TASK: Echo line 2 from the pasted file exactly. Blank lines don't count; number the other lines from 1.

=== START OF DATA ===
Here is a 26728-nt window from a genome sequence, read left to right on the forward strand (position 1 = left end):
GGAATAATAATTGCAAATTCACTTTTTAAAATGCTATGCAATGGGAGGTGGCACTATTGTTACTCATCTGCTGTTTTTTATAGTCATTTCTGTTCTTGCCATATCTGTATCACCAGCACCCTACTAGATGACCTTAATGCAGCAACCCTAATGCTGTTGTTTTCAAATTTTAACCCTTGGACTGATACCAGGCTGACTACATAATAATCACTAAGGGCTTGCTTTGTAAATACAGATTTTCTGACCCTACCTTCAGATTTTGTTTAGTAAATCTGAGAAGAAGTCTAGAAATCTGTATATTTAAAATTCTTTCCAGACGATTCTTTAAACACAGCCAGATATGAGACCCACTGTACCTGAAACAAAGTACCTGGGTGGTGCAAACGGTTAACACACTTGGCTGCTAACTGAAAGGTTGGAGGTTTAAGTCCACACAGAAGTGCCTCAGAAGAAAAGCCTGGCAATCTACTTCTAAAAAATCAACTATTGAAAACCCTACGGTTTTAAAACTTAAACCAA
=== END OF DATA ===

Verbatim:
GGAATAATAATTGCAAATTCACTTTTTAAAATGCTATGCAATGGGAGGTGGCACTATTGTTACTCATCTGCTGTTTTTTATAGTCATTTCTGTTCTTGCCATATCTGTATCACCAGCACCCTACTAGATGACCTTAATGCAGCAACCCTAATGCTGTTGTTTTCAAATTTTAACCCTTGGACTGATACCAGGCTGACTACATAATAATCACTAAGGGCTTGCTTTGTAAATACAGATTTTCTGACCCTACCTTCAGATTTTGTTTAGTAAATCTGAGAAGAAGTCTAGAAATCTGTATATTTAAAATTCTTTCCAGACGATTCTTTAAACACAGCCAGATATGAGACCCACTGTACCTGAAACAAAGTACCTGGGTGGTGCAAACGGTTAACACACTTGGCTGCTAACTGAAAGGTTGGAGGTTTAAGTCCACACAGAAGTGCCTCAGAAGAAAAGCCTGGCAATCTACTTCTAAAAAATCAACTATTGAAAACCCTACGGTTTTAAAACTTAAACCAA